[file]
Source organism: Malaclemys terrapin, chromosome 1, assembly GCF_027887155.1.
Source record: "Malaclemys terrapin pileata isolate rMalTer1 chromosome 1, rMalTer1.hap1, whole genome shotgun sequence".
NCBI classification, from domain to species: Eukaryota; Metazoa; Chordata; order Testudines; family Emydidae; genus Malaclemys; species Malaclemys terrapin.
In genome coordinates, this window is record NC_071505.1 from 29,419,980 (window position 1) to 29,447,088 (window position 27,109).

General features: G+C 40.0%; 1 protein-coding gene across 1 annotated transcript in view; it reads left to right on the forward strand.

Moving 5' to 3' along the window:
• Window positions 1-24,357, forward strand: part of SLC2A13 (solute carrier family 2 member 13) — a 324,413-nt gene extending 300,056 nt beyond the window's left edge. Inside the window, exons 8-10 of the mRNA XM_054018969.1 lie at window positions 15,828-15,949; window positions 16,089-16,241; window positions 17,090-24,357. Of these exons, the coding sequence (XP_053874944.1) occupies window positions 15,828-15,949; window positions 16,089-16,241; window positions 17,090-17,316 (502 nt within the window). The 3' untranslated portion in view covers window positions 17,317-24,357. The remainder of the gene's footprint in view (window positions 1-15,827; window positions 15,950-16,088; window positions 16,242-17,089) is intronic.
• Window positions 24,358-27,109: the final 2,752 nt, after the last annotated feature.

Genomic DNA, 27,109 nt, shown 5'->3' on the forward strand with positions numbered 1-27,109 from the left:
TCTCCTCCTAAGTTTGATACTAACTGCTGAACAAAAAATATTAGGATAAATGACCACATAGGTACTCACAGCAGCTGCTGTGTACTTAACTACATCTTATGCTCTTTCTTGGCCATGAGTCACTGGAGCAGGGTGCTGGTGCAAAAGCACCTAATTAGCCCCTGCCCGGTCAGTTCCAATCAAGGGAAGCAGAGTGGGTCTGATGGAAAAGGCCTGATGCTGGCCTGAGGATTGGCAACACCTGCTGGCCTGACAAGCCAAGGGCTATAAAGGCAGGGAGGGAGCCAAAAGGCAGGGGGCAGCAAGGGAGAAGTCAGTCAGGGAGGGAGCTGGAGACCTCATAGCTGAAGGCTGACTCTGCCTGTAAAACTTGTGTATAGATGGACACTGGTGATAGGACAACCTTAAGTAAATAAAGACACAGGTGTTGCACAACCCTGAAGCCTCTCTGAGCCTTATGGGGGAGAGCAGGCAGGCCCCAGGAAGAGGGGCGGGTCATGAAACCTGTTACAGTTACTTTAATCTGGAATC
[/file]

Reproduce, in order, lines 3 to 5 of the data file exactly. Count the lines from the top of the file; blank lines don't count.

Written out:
NCBI classification, from domain to species: Eukaryota; Metazoa; Chordata; order Testudines; family Emydidae; genus Malaclemys; species Malaclemys terrapin.
In genome coordinates, this window is record NC_071505.1 from 29,419,980 (window position 1) to 29,447,088 (window position 27,109).

General features: G+C 40.0%; 1 protein-coding gene across 1 annotated transcript in view; it reads left to right on the forward strand.